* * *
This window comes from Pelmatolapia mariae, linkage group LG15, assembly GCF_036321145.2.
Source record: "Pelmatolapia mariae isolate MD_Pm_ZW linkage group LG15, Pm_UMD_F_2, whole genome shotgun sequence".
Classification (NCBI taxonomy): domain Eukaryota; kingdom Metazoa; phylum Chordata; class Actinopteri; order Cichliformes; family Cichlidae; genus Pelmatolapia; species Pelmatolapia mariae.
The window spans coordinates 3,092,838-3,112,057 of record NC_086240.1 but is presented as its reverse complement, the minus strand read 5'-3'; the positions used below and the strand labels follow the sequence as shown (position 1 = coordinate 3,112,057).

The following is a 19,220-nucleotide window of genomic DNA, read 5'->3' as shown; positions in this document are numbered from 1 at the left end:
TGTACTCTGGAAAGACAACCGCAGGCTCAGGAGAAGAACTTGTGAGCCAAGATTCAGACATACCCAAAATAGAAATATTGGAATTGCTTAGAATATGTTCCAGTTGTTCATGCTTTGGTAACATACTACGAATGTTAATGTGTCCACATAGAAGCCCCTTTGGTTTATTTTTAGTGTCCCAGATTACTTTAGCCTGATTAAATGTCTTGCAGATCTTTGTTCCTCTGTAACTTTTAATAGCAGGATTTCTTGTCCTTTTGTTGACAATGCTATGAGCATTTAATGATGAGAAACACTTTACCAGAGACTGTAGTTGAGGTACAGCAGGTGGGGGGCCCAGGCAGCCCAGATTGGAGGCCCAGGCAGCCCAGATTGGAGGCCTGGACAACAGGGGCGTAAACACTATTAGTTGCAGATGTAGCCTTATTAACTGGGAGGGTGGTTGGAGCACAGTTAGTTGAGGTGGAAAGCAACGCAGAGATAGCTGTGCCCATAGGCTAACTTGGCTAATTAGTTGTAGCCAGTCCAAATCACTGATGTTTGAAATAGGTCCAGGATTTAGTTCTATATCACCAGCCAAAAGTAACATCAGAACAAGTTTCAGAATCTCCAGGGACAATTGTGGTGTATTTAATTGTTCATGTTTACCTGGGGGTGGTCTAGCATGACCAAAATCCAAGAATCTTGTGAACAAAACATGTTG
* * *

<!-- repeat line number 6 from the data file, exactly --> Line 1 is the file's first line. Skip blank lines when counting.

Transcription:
TGTACTCTGGAAAGACAACCGCAGGCTCAGGAGAAGAACTTGTGAGCCAAGATTCAGACATACCCAAAATAGAAATATTGGAATTGCTTAGAATATGTTCCAGTTGTTCATGCTTTGGTAACATACTACGAATGTTAATGTGTCCACATAGAAGCCCCTTTGGTTTATTTTTAGTGTCCCAGATTACTTTAGCCTGATTAAATGTCTTGCAGATCTTTGTTCCTCTGTAACTTTTAATAGCAGGATTTCTTGTCCTTTTGTTGACAATGCTATGAGCATTTAATGATGAGAAACACTTTACCAGAGACTGTAGTTGAGGTACAGCAGGTGGGGGGCCCAGGCAGCCCAGATTGGAGGCCCAGGCAGCCCAGATTGGAGGCCTGGACAACAGGGGCGTAAACACTATTAGTTGCAGATGTAGCCTTATTAACTGGGAGGGTGGTTGGAGCACAGTTAGTTGAGGTGGAAAGCAACGCAGAGATAGCTGTGCCCATAGGCTAACTTGGCTAATTAGTTGTAGCCAGTCCAAATCACTGATGTTTGAAATAGGTCCAGGATTTAGTTCTATATCACCAGCCAAAAGTAACATCAGAACAAGTTTCAGAATCTCCAGGGACAATTGTGGTGTATTTAATTGTTCATGTTTACCTGGGGGTGGTCTAGCATGACCAAAATCCAAGAATCTTGTGAACAAAACATGTTG